Research for a new book reveals a culturally sanctioned suppression of dialogue around male infertility – despite it being equally as common as female infertility – to the extent that many infertile men receiving treatment still don’t actually consider themselves infertile.
“If you promote male infertility as a label to encourage more men to come forward for treatment, you will have a harder time helping them pretend they’re not actually infertile”
Even though male infertility is responsible for half of all cases of infertile couples, decades of misogynistic limelight on infertile women has left a ‘categorical hole’ in medical systems, with very few male fertility specialists and no official board certification for practitioners in the US, says a medical sociologist.
Some men seeking treatment end up further damaged by malpractice – prescribed testosterone, for example, which arrests sperm production – resulting from treatment by specialists in the wrong areas, such as a general urologist or their wife’s doctor.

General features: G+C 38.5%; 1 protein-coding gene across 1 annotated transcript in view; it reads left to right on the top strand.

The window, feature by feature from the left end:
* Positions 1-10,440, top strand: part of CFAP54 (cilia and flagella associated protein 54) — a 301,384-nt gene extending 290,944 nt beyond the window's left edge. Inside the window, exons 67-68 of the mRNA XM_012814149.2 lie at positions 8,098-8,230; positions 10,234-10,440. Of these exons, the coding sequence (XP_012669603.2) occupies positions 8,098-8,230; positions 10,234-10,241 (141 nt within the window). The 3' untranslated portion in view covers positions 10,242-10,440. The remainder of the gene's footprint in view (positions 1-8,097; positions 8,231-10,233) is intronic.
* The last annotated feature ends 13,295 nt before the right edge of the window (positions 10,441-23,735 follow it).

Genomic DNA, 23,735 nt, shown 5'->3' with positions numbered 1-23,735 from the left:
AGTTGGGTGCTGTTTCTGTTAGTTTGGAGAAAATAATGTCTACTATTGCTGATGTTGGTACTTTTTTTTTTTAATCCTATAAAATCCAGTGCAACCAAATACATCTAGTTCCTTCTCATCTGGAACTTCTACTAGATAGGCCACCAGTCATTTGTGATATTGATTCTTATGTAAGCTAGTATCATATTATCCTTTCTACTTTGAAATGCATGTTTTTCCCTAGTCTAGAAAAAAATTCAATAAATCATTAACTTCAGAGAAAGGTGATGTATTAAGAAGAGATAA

And those that do manage to engage with male infertility specialists are often fed information about their disorder through metaphors that mask infertility – frequently involving traditional male activities such as plumbing, sport or car mechanics – to the point where two thirds of infertile men interviewed for the study simply didn’t consider themselves infertile.
“This is not some kind of deep-seated denial on the part of these men. There is an entire culture and medical system that makes it possible for men to be infertile and not even realise it,” said Dr Liberty Barnes from the ReproSoc group in the Department of Sociology, who has authored the book Conceiving Masculinity based on the research.
“Male infertility is as prevalent as female infertility, but it’s invisible in our society. While female infertility support groups, blogs, news and literature abound, male infertility is hidden from public view.
“In fact, most cases of male infertility are referred to IVF clinics – a process in which women bear the brunt. For many, male infertility is repaired in female bodies.”
Barnes spent over 100 hours shadowing doctors in five clinics in different states right across the US, as well as interviewing many of the couples involved (men and women separately).
Most infertile men, even those who do self-identify as infertile, are able to ‘intellectually reframe’ their infertility issues as a medical condition somehow separate from their self, explains Barnes.